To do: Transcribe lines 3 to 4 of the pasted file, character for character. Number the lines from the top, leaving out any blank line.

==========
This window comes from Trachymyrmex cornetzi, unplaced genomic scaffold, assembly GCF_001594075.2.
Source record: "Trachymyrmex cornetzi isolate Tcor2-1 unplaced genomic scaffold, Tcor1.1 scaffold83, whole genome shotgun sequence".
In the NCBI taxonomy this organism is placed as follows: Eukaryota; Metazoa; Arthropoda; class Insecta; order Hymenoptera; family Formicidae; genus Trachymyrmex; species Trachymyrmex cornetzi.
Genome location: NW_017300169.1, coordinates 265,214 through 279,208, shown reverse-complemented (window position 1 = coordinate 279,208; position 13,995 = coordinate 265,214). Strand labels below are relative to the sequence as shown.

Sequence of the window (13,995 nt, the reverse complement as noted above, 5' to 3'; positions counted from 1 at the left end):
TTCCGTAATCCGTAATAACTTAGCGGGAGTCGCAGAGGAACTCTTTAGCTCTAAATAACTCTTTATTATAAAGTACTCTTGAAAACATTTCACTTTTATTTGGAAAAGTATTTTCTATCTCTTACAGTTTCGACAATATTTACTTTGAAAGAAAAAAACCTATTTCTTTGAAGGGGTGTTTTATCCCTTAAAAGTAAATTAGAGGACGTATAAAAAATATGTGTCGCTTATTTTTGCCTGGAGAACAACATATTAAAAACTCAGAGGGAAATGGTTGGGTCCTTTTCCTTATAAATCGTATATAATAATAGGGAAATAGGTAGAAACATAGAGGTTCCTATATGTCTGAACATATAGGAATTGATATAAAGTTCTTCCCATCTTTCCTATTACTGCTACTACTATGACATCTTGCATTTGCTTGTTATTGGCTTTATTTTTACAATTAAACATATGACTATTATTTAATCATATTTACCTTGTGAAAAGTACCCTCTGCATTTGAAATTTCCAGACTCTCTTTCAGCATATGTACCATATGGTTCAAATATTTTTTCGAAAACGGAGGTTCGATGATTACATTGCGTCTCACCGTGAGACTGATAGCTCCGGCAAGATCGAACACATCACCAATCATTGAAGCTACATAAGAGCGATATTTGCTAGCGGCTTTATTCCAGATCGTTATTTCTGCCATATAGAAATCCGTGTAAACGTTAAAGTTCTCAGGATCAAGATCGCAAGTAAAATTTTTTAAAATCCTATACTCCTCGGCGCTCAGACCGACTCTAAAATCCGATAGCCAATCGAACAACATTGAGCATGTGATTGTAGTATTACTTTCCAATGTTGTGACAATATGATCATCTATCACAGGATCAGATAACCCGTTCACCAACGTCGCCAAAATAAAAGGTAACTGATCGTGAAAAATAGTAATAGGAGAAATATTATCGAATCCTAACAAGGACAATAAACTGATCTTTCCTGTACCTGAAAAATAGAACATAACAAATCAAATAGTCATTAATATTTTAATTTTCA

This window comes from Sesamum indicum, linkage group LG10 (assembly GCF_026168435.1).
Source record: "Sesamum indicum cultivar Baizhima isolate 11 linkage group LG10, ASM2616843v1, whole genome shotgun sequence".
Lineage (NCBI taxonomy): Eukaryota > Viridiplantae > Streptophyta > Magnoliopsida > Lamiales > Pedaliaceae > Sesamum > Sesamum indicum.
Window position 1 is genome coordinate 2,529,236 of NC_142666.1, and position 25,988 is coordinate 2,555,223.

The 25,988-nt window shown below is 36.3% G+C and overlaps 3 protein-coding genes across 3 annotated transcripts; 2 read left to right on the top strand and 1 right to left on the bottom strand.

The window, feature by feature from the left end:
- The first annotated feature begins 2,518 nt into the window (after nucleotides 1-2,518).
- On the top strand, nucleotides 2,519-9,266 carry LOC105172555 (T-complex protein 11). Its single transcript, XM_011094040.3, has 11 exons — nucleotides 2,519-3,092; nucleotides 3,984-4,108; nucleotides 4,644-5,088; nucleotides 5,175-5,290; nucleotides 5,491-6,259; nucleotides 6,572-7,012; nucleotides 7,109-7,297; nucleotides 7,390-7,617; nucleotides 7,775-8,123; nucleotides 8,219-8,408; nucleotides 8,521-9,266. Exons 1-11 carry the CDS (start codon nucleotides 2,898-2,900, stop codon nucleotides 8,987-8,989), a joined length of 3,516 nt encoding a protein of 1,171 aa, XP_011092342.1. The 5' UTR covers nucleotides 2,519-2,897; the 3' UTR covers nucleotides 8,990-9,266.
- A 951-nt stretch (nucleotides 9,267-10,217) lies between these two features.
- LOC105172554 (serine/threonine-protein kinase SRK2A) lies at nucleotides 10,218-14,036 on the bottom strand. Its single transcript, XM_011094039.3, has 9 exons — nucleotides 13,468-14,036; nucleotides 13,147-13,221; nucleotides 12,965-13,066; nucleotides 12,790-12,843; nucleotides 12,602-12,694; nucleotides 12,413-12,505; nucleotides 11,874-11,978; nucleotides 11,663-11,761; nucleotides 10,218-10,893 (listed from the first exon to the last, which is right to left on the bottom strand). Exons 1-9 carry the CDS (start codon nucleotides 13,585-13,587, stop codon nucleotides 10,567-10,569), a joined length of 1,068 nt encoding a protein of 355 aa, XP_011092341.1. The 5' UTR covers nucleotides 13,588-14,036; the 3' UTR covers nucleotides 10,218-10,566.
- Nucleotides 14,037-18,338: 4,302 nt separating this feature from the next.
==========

In the NCBI taxonomy this organism is placed as follows: Eukaryota; Metazoa; Arthropoda; class Insecta; order Hymenoptera; family Formicidae; genus Trachymyrmex; species Trachymyrmex cornetzi.
Genome location: NW_017300169.1, coordinates 265,214 through 279,208, shown reverse-complemented (window position 1 = coordinate 279,208; position 13,995 = coordinate 265,214). Strand labels below are relative to the sequence as shown.